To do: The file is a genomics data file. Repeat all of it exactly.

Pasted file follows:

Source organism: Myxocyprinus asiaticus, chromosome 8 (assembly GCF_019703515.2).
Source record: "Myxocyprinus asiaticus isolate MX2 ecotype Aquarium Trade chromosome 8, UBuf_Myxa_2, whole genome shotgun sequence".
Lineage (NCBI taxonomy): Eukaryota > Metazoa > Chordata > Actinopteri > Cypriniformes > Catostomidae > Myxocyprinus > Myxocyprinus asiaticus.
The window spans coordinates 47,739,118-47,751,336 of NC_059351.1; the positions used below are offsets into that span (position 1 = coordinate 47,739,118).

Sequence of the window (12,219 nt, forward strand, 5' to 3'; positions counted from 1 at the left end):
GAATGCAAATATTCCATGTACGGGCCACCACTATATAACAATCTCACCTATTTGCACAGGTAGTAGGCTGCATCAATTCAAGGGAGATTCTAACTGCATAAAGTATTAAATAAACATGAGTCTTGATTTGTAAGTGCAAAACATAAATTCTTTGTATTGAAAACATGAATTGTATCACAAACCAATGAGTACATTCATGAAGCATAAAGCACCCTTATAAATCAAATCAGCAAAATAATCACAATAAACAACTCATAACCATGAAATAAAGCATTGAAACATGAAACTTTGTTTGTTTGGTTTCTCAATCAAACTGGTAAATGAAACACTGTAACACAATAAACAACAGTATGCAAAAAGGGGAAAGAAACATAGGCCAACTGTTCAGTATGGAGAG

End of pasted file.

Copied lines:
Source organism: Myxocyprinus asiaticus, chromosome 8 (assembly GCF_019703515.2).
Source record: "Myxocyprinus asiaticus isolate MX2 ecotype Aquarium Trade chromosome 8, UBuf_Myxa_2, whole genome shotgun sequence".
Lineage (NCBI taxonomy): Eukaryota > Metazoa > Chordata > Actinopteri > Cypriniformes > Catostomidae > Myxocyprinus > Myxocyprinus asiaticus.
The window spans coordinates 47,739,118-47,751,336 of NC_059351.1; the positions used below are offsets into that span (position 1 = coordinate 47,739,118).

Sequence of the window (12,219 nt, forward strand, 5' to 3'; positions counted from 1 at the left end):
GAATGCAAATATTCCATGTACGGGCCACCACTATATAACAATCTCACCTATTTGCACAGGTAGTAGGCTGCATCAATTCAAGGGAGATTCTAACTGCATAAAGTATTAAATAAACATGAGTCTTGATTTGTAAGTGCAAAACATAAATTCTTTGTATTGAAAACATGAATTGTATCACAAACCAATGAGTACATTCATGAAGCATAAAGCACCCTTATAAATCAAATCAGCAAAATAATCACAATAAACAACTCATAACCATGAAATAAAGCATTGAAACATGAAACTTTGTTTGTTTGGTTTCTCAATCAAACTGGTAAATGAAACACTGTAACACAATAAACAACAGTATGCAAAAAGGGGAAAGAAACATAGGCCAACTGTTCAGTATGGAGAG